Hubble proves Einstein correct on galactic scales [heic1812]
21 June 2018An international team of astronomers using the NASA/ESA Hubble Space Telescope and the European Southern Observatory's Very Large Telescope has made the most precise test of general relativity yet outside our Milky Way. The nearby galaxy ESO 325-G004 acts as a strong gravitational lens, distorting light from a distant galaxy behind it to create an Einstein ring around its centre. By comparing the mass of ESO 325-G004 with the curvature of space around it, the astronomers found that gravity on these astronomical length-scales behaves as predicted by general relativity. This rules out some alternative theories of gravity.
|Image of ESO 325-G004. Credit: ESO, ESA/Hubble, NASA|
Using the NASA/ESA Hubble Space Telescope and European Southern Observatory's Very Large Telescope (VLT), a team led by Thomas Collett (University of Portsmouth, UK), was able to perform the most precise test of general relativity outside the Milky Way to date.
The theory of general relativity predicts that objects deform spacetime, causing any light that passes by to be deflected and resulting in a phenomenon known as gravitational lensing. This effect is only noticeable for very massive objects. A few hundred strong gravitational lenses are known, but most are too distant to precisely measure their mass. However, the elliptical galaxy ESO 325-G004 is amongst the closest lenses at just 450 million light-years from Earth.
Using the MUSE instrument on the VLT the team calculated the mass of ESO 325-G004 by measuring the movement of stars within it. Using Hubble the scientists were able to observe an Einstein ring resulting from light from a distant galaxy being distorted by the intervening ESO 325-G004. Studying the ring allowed the astronomers to measure how light, and therefore spacetime, is being distorted by the huge mass of ESO 325-G004.
Collett comments: "We know the mass of the foreground galaxy from MUSE and we measured the amount of gravitational lensing we see from Hubble. We then compared these two ways to measure the strength of gravity – and the result was just what general relativity predicts, with an uncertainty of only nine percent. This is the most precise test of general relativity outside the Milky Way to date. And this using just one galaxy!"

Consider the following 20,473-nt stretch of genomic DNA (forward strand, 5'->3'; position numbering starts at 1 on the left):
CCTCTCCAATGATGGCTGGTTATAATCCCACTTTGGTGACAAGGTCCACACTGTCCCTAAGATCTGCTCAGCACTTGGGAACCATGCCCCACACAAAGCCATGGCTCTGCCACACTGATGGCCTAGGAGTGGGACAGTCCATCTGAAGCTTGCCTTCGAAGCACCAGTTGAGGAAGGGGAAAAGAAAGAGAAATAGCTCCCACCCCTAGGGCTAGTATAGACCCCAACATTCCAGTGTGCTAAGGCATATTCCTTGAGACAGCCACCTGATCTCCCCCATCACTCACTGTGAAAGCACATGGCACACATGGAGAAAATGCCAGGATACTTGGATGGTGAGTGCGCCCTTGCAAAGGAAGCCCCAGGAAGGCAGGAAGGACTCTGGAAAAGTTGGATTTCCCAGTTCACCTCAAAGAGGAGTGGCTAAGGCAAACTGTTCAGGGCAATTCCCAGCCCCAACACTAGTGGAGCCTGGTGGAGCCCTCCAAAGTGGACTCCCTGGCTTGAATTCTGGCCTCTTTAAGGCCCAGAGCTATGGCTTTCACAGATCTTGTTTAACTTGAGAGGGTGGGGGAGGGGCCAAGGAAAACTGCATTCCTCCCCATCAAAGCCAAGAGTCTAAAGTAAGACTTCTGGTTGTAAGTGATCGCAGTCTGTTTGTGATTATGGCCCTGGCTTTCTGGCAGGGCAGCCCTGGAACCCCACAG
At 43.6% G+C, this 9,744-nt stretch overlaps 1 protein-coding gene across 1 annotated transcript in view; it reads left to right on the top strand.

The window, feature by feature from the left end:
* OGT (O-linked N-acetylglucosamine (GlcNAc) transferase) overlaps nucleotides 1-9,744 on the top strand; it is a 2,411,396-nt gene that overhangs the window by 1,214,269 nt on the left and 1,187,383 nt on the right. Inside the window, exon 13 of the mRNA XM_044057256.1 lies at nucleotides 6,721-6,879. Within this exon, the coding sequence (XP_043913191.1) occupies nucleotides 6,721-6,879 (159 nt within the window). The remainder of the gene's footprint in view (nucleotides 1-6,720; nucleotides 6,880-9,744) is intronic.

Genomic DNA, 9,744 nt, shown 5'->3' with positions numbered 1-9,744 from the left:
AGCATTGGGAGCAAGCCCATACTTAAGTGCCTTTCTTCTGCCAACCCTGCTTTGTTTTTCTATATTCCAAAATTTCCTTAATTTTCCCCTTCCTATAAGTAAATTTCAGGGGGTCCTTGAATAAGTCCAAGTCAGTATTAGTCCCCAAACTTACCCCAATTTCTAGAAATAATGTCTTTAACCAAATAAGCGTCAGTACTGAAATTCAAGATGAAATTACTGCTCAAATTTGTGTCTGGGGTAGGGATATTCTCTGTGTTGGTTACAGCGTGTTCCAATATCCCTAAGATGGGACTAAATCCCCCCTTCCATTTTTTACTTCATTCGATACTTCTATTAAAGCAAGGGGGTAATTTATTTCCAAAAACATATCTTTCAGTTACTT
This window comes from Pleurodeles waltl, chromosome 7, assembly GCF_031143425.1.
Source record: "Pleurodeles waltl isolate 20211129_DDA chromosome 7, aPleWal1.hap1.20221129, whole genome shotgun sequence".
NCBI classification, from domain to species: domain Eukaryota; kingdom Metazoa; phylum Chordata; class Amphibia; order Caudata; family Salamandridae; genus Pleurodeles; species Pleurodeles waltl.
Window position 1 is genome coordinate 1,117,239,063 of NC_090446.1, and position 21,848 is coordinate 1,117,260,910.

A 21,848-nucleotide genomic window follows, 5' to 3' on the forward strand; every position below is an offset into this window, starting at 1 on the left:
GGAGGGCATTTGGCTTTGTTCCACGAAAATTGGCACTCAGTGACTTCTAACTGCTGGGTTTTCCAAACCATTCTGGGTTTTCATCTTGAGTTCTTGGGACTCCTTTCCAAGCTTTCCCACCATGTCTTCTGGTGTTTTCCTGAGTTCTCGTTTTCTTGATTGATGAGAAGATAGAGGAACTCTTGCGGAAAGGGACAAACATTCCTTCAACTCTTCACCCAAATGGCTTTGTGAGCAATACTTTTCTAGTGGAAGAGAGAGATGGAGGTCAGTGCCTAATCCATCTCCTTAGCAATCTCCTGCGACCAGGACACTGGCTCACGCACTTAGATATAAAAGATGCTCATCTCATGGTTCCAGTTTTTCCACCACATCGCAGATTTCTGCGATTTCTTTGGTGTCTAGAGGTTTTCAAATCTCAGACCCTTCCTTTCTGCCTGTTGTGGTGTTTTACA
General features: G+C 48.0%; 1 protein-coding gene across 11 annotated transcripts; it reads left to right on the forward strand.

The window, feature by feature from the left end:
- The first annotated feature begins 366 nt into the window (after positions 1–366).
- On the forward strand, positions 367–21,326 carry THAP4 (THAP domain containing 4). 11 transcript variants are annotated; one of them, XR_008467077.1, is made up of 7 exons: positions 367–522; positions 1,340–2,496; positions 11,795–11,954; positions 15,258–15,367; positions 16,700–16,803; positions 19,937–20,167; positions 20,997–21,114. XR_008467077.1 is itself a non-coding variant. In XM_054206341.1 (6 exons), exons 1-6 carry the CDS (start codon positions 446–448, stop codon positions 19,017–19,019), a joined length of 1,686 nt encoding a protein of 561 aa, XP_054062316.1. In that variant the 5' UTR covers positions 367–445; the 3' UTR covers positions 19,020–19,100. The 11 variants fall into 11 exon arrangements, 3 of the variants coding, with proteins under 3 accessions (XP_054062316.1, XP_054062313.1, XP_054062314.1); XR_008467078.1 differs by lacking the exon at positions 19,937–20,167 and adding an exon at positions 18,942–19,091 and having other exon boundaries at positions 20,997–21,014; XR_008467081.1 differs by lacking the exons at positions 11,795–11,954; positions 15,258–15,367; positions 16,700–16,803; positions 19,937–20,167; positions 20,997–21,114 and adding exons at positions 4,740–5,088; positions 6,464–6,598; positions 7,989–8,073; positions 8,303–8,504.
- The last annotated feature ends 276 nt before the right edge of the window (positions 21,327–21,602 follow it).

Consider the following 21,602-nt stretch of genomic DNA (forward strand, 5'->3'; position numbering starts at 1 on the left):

General relativity has been tested with exquisite accuracy on Solar System scales, and the motions of stars around the black hole at the centre of the Milky Way are under detailed study, but previously there had been no precise tests on larger astronomical scales. Testing the long range properties of gravity is vital to validate our current cosmological model.
These findings may have important implications for models of gravity alternative to general relativity. These alternative theories predict that the effects of gravity on the curvature of spacetime are "scale dependent". This means that gravity should behave differently across astronomical length-scales from the way it behaves on the smaller scales of the Solar System. Collett and his team found that this is unlikely to be true unless these differences only occur on length scales larger than 6000 light-years.
"The Universe is an amazing place providing such lenses which we can use as our laboratories," adds team member Bob Nichol (University of Portsmouth). "It is so satisfying to use the best telescopes in the world to challenge Einstein, only to find out how right he was."
The Hubble Space Telescope is a project of international cooperation between ESA and NASA.
This research was presented in a paper entitled "A precise extragalactic test of General Relativity" by Collett et al., to appear in the journal Science.
The international team is comprised of: Thomas E. Collett (Institute of Cosmology and Gravitation, University of Portsmouth, UK), Lindsay J. Oldham (Institute of Astronomy, University of Cambridge, UK, and Harvard College, Harvard-Smithsonian Center for Astrophysics, USA), Russell Smith (Centre for Extragalactic Astronomy, University of Durham, UK), Matthew W. Auger (Institute of Astronomy, University of Cambridge, UK), Kyle B. Westfall (ICG, Portsmouth, UK, and University of California, Santa Cruz, USA), David Bacon (ICG, Portsmouth, UK), Robert C. Nichol (ICG, Portsmouth, UK), Karen L. Masters (ICG, Portsmouth, UK), Kazuya Koyama (ICG, Portsmouth, UK) and Remco van den Bosch (Max Planck Institute for Astronomy, Garching, Germany).
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